Tuesday, November 9, 2010

Getting to Yes by Roger Fisher, William Ury

book cover

Getting to Yes:
Negotiating Agreement Without Giving In,
Second Edition
by Roger Fisher & William Ury

ISBN-13: 9780140157352
Trade Paperback: 224 pages
Publisher: Penguin Book
Released: December 1991

Source: Bought through Half.com.

Book Description from Back Cover:
Getting to YES offers a concise, step-by-step, proven strategy for coming to mutually acceptable agreements in every sort of conflict--whether it involves parents and children, neighbors, bosses and employees, customers or corporations, tenants or diplomats. Based on the work of the Harvard Negotiation Project, a group that deals continually with all levels of negotiation and conflict resolution from domestic to business to international, Getting to Yes tells you how to:
  • Separate the people from the problem;

  • Focus on interests, not positions;

  • Work together to create options that will satisfy both parties; and

  • Negotiate successfully with people who are more powerful, refuse to play by the rules, or resort to "dirty tricks."

My Review:
Getting to YES is a book about how to come to mutually-satisfactory agreements with people, from your spouse and kids to your boss at work or even in a hostage situation. The real-life examples tended to be business-related or based on national-level events, but it was easy to see how each principle could be applied in any situation. It was easy to follow the points and see how to apply them.

Quite likely some of their suggestions won't be new to you. Either you did it and didn't know why it worked, you read it in a marriage/relationship book, or learned it from someone. But you'll learn why it works plus new things you hadn't thought of before. Overall, I'd recommend this book to anyone interested in improving their working relationships (and I'm including spouses in this).

The book covered: why merit-based negotiation is better than haggling-style negotiation; how to carry out merit-based negotiation and why it works; how to negotiate successfully with people who are more powerful, refuse to play by the rules, or resort to "dirty tricks; and a summary of the main points of the book. The second edition included answers to 10 questions that people repeatedly asked them after reading the first edition.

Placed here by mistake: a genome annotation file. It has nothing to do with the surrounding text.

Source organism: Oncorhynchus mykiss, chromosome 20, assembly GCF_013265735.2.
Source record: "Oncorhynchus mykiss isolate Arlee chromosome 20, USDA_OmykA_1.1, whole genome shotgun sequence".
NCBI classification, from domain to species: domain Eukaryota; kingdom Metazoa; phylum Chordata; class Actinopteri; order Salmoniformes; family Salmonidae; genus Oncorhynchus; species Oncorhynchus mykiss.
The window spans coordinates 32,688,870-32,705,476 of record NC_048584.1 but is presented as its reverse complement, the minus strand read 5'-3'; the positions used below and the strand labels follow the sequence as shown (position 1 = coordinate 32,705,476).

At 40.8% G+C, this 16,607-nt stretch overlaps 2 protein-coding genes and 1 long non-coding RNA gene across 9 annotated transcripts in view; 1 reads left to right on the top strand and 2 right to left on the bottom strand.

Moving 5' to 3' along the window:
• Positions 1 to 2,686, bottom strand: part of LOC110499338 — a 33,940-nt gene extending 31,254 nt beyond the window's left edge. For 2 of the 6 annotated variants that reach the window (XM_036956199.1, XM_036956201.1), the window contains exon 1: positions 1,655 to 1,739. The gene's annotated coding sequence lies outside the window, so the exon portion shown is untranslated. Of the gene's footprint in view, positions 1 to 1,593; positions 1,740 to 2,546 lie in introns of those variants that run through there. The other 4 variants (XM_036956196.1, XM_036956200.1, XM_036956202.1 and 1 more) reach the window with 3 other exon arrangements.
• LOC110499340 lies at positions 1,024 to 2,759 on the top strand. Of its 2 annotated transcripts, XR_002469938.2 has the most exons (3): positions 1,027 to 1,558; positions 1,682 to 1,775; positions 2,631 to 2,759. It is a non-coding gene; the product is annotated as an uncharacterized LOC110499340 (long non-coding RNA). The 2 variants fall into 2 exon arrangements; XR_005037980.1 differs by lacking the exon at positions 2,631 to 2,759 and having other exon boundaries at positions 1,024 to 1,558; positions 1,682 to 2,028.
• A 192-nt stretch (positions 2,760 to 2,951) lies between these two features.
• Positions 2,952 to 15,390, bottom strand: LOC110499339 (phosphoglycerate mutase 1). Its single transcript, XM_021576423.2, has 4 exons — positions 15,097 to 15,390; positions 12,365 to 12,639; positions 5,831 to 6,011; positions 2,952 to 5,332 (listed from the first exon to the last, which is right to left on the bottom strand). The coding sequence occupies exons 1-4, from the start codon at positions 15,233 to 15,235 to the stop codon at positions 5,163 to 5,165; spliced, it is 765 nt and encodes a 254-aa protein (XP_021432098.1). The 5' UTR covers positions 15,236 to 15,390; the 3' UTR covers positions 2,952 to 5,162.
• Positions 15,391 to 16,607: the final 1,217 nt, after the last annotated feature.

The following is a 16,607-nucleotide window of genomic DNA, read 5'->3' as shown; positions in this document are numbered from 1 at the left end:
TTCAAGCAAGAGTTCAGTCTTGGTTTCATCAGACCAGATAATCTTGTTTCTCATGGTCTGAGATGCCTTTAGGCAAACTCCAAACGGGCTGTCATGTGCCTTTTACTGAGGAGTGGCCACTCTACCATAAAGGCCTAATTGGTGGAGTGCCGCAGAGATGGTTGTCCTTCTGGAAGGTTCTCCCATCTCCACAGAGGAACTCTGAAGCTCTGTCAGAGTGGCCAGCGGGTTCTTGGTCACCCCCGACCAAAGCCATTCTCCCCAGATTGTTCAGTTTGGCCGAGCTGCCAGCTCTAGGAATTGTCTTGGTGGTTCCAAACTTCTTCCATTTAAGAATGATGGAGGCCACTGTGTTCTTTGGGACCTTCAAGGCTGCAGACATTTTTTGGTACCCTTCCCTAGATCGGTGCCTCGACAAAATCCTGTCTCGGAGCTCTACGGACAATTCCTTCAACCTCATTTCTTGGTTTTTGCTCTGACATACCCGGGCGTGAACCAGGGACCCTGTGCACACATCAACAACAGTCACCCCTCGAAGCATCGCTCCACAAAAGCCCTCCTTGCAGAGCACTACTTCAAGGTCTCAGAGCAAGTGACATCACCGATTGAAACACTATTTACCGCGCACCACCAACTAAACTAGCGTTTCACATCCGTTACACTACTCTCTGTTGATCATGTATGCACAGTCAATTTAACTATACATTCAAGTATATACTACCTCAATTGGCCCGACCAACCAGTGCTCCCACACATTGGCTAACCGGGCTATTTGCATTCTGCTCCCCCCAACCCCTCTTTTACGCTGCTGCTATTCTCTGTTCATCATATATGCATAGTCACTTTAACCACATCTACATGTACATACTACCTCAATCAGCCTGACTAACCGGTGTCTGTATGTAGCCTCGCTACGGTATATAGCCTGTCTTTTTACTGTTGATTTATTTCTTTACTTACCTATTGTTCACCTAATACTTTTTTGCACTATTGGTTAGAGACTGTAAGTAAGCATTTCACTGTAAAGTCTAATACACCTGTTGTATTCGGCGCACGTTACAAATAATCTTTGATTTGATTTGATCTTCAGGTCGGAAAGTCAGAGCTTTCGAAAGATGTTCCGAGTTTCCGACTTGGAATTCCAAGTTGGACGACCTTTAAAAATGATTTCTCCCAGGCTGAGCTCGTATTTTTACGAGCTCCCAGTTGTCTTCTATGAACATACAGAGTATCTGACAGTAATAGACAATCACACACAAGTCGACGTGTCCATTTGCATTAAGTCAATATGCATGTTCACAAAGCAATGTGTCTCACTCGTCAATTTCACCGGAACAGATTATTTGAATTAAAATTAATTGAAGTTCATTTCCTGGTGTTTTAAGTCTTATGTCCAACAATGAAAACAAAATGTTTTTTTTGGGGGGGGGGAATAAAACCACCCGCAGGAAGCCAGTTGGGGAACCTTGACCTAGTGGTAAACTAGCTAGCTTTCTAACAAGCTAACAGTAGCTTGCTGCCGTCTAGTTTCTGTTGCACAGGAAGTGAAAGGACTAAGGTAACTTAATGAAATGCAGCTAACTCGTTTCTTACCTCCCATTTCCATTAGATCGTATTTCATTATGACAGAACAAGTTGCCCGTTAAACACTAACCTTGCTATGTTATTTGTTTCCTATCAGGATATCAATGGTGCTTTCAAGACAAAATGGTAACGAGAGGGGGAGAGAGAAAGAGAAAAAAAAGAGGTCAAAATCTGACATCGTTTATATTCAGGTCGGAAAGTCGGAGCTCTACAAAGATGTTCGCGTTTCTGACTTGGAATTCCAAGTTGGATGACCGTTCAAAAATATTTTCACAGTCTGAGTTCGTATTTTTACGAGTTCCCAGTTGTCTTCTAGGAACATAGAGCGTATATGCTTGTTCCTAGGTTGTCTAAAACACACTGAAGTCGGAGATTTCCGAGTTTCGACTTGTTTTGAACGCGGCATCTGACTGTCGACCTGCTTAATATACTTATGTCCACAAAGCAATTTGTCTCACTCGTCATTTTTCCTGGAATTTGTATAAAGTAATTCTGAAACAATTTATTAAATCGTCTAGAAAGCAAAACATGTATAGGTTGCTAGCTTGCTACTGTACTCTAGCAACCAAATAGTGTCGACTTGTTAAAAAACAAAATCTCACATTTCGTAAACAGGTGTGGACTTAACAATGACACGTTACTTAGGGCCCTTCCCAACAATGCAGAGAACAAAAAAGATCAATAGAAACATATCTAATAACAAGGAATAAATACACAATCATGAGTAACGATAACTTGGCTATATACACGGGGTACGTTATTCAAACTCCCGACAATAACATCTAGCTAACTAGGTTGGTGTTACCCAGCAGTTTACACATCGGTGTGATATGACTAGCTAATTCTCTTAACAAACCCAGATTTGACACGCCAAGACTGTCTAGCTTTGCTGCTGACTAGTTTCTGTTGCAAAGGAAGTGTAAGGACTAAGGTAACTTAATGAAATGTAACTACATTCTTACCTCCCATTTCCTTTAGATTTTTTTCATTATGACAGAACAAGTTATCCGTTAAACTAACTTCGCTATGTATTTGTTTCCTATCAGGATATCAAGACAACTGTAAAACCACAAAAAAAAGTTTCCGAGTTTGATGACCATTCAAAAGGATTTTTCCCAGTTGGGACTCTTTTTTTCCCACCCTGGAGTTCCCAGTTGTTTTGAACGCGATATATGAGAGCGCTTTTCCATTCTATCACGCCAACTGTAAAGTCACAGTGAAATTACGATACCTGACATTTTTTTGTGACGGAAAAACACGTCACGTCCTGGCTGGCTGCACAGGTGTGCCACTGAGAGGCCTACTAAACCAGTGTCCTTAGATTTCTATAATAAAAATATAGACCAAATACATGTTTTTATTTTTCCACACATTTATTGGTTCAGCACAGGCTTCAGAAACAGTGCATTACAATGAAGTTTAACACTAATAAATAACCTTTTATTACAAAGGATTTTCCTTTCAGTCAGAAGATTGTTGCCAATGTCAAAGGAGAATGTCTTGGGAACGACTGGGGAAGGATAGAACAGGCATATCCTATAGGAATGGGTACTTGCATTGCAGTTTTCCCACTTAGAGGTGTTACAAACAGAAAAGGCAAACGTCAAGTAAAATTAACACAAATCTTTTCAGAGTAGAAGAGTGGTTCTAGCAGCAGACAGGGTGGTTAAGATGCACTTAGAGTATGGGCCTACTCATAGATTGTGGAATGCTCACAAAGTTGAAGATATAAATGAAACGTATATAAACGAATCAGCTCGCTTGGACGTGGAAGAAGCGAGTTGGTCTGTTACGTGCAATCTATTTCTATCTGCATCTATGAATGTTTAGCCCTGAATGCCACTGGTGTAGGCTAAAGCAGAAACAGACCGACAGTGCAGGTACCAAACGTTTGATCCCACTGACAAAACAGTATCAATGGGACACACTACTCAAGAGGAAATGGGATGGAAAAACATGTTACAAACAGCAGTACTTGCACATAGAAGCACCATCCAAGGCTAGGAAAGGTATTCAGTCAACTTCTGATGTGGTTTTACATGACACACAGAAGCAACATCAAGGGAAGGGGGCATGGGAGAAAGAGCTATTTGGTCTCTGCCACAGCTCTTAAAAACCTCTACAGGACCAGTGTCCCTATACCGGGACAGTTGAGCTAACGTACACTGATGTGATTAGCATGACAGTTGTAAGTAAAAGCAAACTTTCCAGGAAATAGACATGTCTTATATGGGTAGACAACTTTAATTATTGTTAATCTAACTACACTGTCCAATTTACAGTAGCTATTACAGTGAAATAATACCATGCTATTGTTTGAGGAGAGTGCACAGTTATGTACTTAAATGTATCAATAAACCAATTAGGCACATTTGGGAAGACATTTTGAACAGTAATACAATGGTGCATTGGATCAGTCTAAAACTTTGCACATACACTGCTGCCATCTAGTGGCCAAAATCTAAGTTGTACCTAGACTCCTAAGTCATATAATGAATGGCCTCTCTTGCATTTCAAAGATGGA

If you've read this book, what do you think about it? I'd be honored if you wrote your own opinion of the book in the comments.

Excerpt from Chapter Two
Everyone knows how hard it is to deal with a problem without people misunderstanding each other, getting angry or upset, and taking things personally.

A union leader says to his crew, "All right, who called the walkout?"

Jones steps forward. "I did. It was that bum foreman Campbell again. That was the fifth time in two weeks he sent me out of our group as a replacement. He's got it in for me, and I'm tired of it. Why should I get all the dirty work?"

Later the union leader confronts Campbell. "Why do you keep picking on Jones? He says you've put him on replacement detail five times in two weeks. What's going on?"

Campbell replies, "I pick Jones because he's the best. I know I can trust him to keep things from fouling up in a group without its point person. I send him on replacement only when it's a key person missing, otherwise I send Smith or someone else. It's just that with the flu going around there've been a lot of point people out. I never knew Jones objected. I thought he liked the responsibility."

....[People] see the world from their own personal vantage point, and they frequently confuse their perceptions with reality. Routinely, they fail to interpret what you say in the way you intend and do not mean what you understand them to say. Misunderstanding can reinforce prejudice and lead to reactions that produce counterreactions in a vicious circle; rational exploration of possible solutions becomes impossible and negotiation fails. The purpose of the game becomes scoring points, confirming negative impressions, and apportioning blame at the expense of the substantive interests of both parties.

....On both the giving and receiving end, we are likely to treat people and the problem as one. Within the family, a statement such as "The kitchen is a mess" or "Our bank account is low" may be intended simply to identify a problem, but it is likely to be heard as a personal attack.

Read from chapter one using Google Preview.

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